Mixing economics with politics: Importance of Hispanic business community is growing with politicians

Luis De La Hoz, the vice chairman of the Statewide Hispanic Chamber of Commerce of New Jersey, gushed about his trip to the governor’s mansion Thursday.

De La Hoz and many other members of the Hispanic community were invited by Gov. Phil Murphy for an event to celebrate Hispanic Heritage month. And they talked with the governor in ways they haven’t before.

“I have been there before,” he said. “But this was the first time I really felt comfortable and wanted. It was a great evening. They listened.”

The Hispanic business community has been asking for this for years.

“We don’t expect them to do everything for us, we just want to have an opportunity to have a conversation,” De La Hoz said. “We want to be seen more as a business partner than a campaign ally.”

The Murphy administration seems to get it.

The Hispanic community is not only the fastest-growing community in the state, it is the fastest-growing community of small business owners and entrepreneurs, too.

That was evident Friday at the SHCCNJ annual convention and expo at the Palisadium in Cliffside Park.

More than 900 people registered to attend, as did more than 100 companies, manning booths in an effort to introduce themselves to the members.

Tom Bergeron/ROI-NJ
U.S. Senate candidate Bob Hugin, at right, talks with Jacqueline Szablowski, left, and Paula Figueroa-Vega of the Ammon Foundation.

One political candidate came, too: Bob Hugin.

The U.S. Senate candidate laughed at the idea he was in enemy territory as he is challenging Bob Menendez for his seat. And he laughed at the idea he couldn’t relate to the crowd as a Republican.

“I think that’s way overblown,” he said. “Everyone should be treated equally and have an equal opportunity — that’s what my campaign is all about.”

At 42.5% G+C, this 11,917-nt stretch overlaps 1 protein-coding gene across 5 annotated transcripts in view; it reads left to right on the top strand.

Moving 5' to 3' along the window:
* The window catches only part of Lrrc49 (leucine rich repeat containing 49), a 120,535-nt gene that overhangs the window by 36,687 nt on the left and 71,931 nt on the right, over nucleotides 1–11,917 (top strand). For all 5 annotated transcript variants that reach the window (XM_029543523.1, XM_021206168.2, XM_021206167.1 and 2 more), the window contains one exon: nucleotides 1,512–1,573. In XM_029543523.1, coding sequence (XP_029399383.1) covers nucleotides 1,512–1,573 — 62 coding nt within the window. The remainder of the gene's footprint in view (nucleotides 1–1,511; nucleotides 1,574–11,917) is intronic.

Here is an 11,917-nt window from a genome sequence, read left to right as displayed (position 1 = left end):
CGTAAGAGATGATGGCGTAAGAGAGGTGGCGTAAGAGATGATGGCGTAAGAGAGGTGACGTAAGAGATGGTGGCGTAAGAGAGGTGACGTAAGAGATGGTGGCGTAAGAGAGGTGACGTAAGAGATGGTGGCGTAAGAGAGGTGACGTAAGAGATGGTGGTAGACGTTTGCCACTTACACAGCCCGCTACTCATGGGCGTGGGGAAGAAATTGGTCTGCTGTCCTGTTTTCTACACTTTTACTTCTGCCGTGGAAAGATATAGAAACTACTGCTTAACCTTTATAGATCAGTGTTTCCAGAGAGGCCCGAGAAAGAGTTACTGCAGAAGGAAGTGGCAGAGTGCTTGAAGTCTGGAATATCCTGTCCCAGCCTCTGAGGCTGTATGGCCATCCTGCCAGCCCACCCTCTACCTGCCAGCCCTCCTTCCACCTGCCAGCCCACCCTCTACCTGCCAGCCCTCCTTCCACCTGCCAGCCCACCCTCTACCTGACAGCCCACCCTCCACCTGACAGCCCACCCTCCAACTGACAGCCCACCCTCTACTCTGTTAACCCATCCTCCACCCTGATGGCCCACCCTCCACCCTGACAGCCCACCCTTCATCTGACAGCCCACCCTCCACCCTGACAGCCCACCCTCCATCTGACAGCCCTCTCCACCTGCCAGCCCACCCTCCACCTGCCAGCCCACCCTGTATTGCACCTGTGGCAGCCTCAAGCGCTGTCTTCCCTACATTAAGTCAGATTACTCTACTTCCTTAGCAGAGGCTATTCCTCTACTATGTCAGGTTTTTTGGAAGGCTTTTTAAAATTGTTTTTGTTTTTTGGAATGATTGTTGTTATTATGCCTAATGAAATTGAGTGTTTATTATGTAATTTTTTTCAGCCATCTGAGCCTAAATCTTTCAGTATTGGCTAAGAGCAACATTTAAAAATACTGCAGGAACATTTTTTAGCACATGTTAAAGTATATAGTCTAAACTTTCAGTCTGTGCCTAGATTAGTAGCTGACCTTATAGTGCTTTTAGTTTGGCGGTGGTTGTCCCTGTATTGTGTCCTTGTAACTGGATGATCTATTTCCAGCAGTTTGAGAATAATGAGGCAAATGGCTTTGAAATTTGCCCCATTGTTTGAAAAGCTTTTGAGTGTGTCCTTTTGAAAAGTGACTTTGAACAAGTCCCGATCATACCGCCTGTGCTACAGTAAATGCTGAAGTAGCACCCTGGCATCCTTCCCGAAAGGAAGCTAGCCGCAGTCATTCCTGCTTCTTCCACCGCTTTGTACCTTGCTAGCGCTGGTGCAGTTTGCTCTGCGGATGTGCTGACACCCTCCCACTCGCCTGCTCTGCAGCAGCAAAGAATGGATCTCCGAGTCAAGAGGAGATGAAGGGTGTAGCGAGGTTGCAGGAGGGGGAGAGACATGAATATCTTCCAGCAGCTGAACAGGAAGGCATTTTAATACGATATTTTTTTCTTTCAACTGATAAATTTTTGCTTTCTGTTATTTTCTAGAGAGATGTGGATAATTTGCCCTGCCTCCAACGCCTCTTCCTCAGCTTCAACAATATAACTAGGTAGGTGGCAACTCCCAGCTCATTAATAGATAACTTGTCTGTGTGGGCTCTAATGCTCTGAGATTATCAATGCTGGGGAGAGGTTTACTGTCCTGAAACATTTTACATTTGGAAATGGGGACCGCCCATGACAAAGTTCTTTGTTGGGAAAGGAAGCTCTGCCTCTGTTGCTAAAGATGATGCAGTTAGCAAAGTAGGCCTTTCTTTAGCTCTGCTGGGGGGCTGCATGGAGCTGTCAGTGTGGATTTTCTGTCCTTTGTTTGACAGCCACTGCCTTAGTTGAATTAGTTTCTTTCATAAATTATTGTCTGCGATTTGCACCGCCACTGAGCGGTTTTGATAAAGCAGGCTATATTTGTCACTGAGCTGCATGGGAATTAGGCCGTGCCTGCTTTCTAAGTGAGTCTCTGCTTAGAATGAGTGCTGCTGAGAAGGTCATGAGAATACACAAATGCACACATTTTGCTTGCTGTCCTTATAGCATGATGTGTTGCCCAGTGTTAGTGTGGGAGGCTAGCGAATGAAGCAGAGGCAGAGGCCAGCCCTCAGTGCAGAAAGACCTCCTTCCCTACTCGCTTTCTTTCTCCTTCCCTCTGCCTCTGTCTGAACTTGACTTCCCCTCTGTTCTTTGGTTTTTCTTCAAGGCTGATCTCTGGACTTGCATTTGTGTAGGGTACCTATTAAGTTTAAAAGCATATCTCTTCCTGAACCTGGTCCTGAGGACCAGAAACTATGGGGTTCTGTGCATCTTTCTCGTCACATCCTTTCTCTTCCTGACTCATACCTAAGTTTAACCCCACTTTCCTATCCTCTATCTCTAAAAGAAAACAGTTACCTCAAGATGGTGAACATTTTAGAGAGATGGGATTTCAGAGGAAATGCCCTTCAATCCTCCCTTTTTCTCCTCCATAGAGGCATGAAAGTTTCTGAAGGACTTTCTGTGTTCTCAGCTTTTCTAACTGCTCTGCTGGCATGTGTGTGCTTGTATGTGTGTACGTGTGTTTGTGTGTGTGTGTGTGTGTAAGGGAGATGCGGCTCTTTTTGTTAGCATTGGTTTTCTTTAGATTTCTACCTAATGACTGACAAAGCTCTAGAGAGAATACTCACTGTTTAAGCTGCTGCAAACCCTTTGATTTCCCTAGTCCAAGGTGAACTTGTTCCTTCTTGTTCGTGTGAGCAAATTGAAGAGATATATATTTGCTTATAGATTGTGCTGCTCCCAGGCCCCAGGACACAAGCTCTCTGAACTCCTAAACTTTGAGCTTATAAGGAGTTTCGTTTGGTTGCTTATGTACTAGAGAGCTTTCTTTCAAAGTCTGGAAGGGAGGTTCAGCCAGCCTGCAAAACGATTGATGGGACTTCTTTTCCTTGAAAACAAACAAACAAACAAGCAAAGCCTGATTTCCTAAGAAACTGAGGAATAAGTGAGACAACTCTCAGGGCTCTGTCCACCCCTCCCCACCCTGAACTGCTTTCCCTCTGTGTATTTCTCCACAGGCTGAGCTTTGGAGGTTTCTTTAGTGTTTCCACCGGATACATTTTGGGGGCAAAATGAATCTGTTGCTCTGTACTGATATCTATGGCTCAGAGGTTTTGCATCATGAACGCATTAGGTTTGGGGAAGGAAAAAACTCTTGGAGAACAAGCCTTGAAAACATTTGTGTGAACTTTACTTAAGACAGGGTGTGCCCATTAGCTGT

Hugin then played a trump card.

“I was born in Jersey City and grew up in Union City,” he said.

Hugin remains in a tough fight in a state that leans heavily Democratic.

That’s why, he said, he never stops traveling.

“I got to meet people,” he said.  I’m in Paterson later today, I was in Cumberland County and Camden County the other night. I go everywhere.

“If I’m asking every single citizen to consider voting for me, I should go everywhere and ask them personally.”

Hugin said his views are not always in line with Republicans or Democrats. He blames both parties for the economic mess the country and New Jersey are in.

“I’m independent,” he said. “What’s best for the people is all I care about. It doesn’t matter who you are; I’m going to support people as people.”

Especially when they are small business owners.

“Small businesses are the backbone of the economy,” he said. “That’s not revolutionary. But the state needs to do better by them. It’s unaffordable in New Jersey, whether you’re a small business or a large business, it’s so hard to grow when they keep raising taxes.

“We need to change that.”

Hugin did his part to win votes Friday, spending a few hours talking with attendees, booth holders and members of the chamber.

De La Hoz said the chamber was glad to have an opportunity to talk with Hugin, but said the true test is whether those conversations continue.

De La Hoz said he gets that with Murphy.

“It’s not just a conversation with him and then go away with nothing,” he said. “If you come to him with five points, six months from now we can have a follow-up call and be able to discuss them.

“Maybe only two or three are completed, but we get a sense that they are working with them.”

For De La Hoz, it’s about getting down to business.

“The Latino small business agenda is our permanent agenda — it’s not just a campaign agenda,” he said. “We’re open to discussing it with anyone at any time.

“We don’t them to use that for the campaign, we want it to be a guide for governing.”

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